Tag Archives: miscommunication

Quote

A Failure to Communicate

“The single biggest problem with communication is the illusion that it has taken place.”

– George Bernard Shaw

For some cosmic coincidence, communication issues have been the dominant theme at work recently.  It’s been a good reminder that communication is not necessary what is said, but what is actually heard.   I’ve noticed a few common categories of communication challenges lately:

  • Things that should have been said but weren’t — a complete failure to tell someone who should have known about something.  They forgot… they didn’t realize… they assumed someone knew.  But for whatever reason, they didn’t speak up.
  • Things that were unknowingly said to the wrong person and never communicated to the right person — In these cases, the communication about the issue occurred, but never reached the most appropriate recipient, who remained completely ignorant about the issue.
  • Things that were actually said but not fully heard by the recipient, or not said firmly enough to make an impression — in these situations the information was shared, but the communication wasn’t completely effective.

The details aren’t important, but the end result in all of these cases was the same. Someone who thought they should have known about something didn’t.  And in each case, that “someone” thought they had been wronged or aggrieved — and perhaps disrespected — in the failure to communicate.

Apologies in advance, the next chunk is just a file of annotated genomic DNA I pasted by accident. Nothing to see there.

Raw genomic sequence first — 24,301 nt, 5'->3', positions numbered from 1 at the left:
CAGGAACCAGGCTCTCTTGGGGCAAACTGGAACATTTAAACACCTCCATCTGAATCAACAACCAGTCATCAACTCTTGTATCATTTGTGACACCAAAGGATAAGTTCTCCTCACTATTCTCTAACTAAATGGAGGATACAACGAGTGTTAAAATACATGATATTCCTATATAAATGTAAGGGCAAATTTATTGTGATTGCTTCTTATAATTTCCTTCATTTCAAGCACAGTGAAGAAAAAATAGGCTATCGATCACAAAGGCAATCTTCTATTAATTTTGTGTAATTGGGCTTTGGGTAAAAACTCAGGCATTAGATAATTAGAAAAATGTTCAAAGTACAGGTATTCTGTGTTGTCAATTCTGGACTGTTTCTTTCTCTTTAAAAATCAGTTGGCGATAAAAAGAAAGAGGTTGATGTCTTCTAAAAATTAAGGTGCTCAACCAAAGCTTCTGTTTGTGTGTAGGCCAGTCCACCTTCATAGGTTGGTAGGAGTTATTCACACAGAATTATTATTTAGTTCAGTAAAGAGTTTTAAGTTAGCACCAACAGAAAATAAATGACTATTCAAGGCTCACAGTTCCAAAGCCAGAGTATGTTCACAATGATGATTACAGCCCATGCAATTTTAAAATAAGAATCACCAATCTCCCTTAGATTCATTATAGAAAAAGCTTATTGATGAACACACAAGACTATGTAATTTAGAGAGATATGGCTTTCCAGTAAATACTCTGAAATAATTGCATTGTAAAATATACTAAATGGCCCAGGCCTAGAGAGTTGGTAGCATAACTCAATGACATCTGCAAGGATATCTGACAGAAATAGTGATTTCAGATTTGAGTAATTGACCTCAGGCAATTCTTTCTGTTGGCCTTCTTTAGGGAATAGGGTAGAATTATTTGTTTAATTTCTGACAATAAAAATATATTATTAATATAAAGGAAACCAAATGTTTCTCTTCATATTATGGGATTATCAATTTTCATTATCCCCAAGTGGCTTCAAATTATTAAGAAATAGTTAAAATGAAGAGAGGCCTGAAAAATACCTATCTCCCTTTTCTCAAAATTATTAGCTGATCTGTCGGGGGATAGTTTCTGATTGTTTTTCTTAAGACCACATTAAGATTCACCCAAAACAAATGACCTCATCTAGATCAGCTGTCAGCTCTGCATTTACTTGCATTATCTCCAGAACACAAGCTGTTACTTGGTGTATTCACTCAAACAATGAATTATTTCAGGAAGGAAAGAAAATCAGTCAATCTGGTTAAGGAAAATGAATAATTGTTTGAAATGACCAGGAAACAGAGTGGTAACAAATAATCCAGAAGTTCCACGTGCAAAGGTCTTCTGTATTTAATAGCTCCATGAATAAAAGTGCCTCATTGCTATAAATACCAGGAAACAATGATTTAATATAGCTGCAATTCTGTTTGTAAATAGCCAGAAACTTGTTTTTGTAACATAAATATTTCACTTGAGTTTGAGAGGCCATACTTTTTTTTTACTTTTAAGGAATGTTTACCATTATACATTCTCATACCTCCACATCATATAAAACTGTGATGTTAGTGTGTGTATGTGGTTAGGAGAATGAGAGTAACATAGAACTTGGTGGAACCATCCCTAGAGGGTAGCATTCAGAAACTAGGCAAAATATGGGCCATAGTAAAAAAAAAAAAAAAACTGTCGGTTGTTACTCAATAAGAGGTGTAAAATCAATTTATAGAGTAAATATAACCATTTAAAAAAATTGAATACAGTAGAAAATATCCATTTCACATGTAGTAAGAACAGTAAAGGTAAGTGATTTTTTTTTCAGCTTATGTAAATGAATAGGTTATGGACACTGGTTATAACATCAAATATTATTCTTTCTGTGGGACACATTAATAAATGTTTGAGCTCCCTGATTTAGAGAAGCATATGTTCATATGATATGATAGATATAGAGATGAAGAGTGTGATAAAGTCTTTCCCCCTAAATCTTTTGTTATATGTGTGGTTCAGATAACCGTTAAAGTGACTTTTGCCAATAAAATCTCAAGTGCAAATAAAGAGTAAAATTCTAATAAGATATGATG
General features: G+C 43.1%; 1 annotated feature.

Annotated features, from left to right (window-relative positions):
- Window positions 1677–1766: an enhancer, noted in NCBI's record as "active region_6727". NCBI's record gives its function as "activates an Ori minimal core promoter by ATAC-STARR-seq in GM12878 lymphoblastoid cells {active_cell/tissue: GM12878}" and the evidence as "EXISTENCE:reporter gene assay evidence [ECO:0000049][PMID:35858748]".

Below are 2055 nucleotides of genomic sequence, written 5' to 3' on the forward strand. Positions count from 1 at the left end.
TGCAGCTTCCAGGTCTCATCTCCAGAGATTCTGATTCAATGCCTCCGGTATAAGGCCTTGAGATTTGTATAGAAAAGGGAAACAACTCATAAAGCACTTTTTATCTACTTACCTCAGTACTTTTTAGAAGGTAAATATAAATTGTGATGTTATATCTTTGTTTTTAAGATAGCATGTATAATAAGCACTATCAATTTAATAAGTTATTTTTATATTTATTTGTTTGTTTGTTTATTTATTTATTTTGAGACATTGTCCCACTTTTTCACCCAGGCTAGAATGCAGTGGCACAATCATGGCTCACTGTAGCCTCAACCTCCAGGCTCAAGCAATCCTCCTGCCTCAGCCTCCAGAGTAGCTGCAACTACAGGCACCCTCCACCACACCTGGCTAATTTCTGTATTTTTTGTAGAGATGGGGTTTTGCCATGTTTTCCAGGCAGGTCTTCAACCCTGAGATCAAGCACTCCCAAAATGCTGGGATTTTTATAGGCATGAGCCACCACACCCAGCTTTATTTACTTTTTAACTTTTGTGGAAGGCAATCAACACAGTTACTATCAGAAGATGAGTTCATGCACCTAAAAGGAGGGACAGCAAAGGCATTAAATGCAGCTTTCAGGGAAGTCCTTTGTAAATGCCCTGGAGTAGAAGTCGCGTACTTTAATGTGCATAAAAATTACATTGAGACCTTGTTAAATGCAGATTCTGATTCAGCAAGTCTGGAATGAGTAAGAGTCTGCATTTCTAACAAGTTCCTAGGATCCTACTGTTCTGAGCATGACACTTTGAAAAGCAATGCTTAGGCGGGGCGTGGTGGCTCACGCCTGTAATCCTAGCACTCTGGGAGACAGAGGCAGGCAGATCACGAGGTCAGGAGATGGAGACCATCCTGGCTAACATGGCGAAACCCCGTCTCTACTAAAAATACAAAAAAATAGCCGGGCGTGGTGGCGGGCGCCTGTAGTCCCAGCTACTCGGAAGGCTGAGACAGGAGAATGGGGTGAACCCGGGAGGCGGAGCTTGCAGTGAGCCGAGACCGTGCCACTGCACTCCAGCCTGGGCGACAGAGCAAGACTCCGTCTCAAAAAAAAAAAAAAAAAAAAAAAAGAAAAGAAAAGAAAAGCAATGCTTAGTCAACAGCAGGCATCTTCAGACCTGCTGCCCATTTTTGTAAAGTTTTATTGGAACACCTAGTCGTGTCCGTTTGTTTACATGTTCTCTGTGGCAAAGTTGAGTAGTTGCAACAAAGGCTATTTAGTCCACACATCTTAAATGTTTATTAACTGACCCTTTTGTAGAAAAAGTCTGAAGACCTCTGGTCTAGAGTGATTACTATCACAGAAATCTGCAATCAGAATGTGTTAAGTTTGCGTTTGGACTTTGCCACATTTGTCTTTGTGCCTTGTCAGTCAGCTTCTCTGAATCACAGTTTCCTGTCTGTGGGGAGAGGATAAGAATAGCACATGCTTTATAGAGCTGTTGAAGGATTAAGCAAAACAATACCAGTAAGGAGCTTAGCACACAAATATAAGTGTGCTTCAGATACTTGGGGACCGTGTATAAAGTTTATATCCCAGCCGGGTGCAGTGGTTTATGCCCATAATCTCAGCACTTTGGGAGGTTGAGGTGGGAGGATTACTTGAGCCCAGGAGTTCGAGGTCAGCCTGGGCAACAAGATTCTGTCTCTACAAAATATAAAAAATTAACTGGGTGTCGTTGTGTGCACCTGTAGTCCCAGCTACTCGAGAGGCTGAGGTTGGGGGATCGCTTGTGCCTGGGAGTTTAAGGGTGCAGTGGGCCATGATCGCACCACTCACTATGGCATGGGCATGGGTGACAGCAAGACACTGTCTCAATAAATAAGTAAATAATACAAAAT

I think there are lessons on both sides —

1. Make sure your message has actually reached the right recipient.  If you’re not sure, seek confirmation.  “Is there anyone else that needs to know about this?” or “I just wanted to make sure you got my email…”

2. Make sure you’re being clear.  Sometimes when we’re in uncomfortable message territory or fearful of conflict we may “soften” our messages, and the result is that we aren’t clear about what we’re saying.  When in doubt, check for understanding with the recipient! “I just want to make sure that you understand that you need to be at work by 9 am everyday unless you’ve let me know in advance…”

3. Assume good intent.  You didn’t know about something that you should have known about?  Perhaps there’s a logical explanation for what happened.   Don’t assume that you have the full story until you’ve taken the time to talk it through.  Be curious not judgmental.

We’re all in the communication business.  I’m always struck by how two people can see or hear the same thing and have completely different impressions of what has just happened.  That’s because we all filter our day-to-day experiences through different lenses.   Don’t let your filters create communication illusions!